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DNS Algebra

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  • DNS Algebra

    OK, this is a very basic question, but I haven't found an answer after Googling various search terms.

    Is there a formula for the number of DNS servers you should have according to the number of client machines? My boss is wanting to segment DNS on the network, which I think is unnecessary. For one, instead of being able to assign primary and secondary DNS servers in DHCP, if we segment the network, I'll have to do so at the scope level, instead of at the server level. That's a lot of scopes.

    I can find no best practices regarding this. We have about 15,000 machines on the network, with Metro-Ethernet connecting every site, and it is my opinion that a DNS request uses very little resources, I don't see how separating the network and dividing those computers among 6 DNS servers is going to make that big a difference. I mean, our Internet connection has never slowed because of a backlog of DNS requests.


  • #2
    Re: DNS Algebra

    Only "arithmetic" I have ever seen (or used) is that a local DNS server (per site) is better than a remote one, and that two (per site) is better to allow for down time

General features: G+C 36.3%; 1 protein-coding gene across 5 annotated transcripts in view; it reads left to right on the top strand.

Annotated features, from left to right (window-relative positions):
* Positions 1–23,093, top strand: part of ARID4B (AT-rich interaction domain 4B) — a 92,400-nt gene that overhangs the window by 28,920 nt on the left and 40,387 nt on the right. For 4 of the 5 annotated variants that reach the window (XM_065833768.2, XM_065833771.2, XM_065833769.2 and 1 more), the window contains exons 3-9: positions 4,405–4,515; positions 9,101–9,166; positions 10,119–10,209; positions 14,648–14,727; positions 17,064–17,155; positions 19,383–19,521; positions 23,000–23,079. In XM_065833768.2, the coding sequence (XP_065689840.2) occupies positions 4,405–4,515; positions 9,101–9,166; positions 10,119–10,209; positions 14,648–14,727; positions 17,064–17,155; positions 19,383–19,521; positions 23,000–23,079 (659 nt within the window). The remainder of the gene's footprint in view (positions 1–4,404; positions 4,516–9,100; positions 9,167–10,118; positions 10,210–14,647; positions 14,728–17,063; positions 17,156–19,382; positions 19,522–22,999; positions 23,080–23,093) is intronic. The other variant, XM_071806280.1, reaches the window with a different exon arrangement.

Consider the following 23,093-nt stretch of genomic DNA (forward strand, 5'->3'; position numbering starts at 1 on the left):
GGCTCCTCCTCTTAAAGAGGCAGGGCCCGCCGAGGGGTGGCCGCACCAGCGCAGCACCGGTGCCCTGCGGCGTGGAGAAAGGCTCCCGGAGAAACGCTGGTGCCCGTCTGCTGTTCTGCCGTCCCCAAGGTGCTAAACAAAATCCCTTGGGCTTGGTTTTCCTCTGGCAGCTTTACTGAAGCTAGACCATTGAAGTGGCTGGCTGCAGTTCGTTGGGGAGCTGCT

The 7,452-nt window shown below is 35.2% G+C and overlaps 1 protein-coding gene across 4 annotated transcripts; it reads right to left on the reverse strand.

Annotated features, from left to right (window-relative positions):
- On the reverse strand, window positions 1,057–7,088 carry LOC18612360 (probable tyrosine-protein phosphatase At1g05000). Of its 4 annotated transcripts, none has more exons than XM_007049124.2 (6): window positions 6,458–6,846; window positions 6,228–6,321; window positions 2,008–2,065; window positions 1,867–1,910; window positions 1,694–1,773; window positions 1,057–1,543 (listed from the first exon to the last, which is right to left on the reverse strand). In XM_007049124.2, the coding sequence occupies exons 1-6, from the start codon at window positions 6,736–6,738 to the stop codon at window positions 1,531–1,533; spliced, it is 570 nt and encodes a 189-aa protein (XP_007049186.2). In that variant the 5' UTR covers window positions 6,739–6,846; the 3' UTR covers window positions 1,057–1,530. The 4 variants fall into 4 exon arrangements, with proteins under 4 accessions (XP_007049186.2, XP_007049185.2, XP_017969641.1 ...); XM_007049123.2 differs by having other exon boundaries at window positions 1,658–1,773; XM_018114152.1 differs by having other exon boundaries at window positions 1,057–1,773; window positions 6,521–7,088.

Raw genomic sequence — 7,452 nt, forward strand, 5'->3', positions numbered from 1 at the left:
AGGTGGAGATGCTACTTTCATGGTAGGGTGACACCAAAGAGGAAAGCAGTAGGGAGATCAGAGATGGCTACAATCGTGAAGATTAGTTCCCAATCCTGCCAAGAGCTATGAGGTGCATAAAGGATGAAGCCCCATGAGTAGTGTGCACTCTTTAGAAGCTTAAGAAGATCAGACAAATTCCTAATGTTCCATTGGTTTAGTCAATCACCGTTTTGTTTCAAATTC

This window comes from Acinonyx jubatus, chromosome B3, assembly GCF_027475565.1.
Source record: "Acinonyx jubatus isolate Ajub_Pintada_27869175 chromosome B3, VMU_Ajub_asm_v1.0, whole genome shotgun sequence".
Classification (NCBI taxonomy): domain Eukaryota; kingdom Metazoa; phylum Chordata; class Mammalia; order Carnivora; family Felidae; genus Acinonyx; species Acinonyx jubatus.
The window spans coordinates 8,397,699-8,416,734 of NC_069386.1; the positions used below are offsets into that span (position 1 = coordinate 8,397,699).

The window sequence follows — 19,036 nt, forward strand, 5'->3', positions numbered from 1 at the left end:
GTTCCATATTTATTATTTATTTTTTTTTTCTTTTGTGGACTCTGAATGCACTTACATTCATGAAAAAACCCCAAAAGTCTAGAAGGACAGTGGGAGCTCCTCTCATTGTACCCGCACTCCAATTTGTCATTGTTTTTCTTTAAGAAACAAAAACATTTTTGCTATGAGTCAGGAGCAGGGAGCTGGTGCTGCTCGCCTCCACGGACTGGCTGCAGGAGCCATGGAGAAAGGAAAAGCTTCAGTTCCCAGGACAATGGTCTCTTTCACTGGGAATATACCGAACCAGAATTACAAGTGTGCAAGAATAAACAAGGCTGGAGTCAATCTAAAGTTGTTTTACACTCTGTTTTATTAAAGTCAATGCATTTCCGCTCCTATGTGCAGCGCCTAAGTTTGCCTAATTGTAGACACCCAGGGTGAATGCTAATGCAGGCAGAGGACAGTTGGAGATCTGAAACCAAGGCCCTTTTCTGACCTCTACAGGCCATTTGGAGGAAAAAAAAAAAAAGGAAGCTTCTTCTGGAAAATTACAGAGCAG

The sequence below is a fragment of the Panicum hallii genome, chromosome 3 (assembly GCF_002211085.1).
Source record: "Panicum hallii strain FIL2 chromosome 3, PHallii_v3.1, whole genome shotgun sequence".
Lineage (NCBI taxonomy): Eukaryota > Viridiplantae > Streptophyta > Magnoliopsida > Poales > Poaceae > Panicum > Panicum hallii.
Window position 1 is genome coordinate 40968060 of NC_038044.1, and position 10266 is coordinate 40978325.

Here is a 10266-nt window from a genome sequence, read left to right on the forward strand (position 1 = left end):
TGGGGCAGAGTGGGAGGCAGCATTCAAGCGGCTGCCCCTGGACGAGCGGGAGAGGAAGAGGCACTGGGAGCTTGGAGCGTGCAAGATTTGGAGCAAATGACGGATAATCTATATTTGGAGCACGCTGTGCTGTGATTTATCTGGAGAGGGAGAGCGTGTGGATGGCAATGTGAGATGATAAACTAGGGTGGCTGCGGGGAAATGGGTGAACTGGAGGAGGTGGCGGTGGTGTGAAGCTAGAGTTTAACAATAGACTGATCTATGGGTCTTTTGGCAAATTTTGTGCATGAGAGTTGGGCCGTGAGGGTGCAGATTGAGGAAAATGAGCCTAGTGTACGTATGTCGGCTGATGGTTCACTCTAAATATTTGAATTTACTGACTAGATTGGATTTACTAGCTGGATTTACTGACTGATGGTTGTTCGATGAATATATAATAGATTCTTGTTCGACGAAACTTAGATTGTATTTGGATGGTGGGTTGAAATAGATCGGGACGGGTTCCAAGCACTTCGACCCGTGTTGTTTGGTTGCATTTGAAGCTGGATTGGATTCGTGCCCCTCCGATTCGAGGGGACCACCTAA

Tom Jones
    MCT, MCSE (2000:Security & 2003), MCSA:Security & Messaging, MCDBA, MCDST, MCITP(EA, EMA, SA, EDA, ES, CS), MCTS, MCP, Sec+
    IT Trainer / Consultant
    Ossian Ltd

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    • #3
      Re: DNS Algebra

      We have 2 per physical site in our organisation.

      This allows us to have redindancy in the event that one fails.

      Typically i would have DNS installed on a DC.


      • #4
        Re: DNS Algebra

        Well, we have 5 DCs, all running DNS, but only specify 2 of them for all PCs in the district (usually the ones without important FSMO roles). All domain controllers reside in our central office, which is where all Internet traffic is routed anyway; none of our schools have a WAN router. The primary DNS server is physical, the secondary, virtual. With 60+ satellite locations throughout the city, it is not feasible to host a server at each site. I mean, that's the way we used to do it, but we decided it was better to spend money on Metro-Ethernet between sites than maintain 60+ extra servers (you've never seen replication hell until you've witnessed it through that many domain controllers).

        Basically, do y'all think we'd gain any benefit from separating the schools into zones and hosting a server in each zone? All schools are on separate virtual networks now.


        • #5
          Re: DNS Algebra

          If your links between offices are quick enough then i don't forsee any problems using the main head office site for DNS.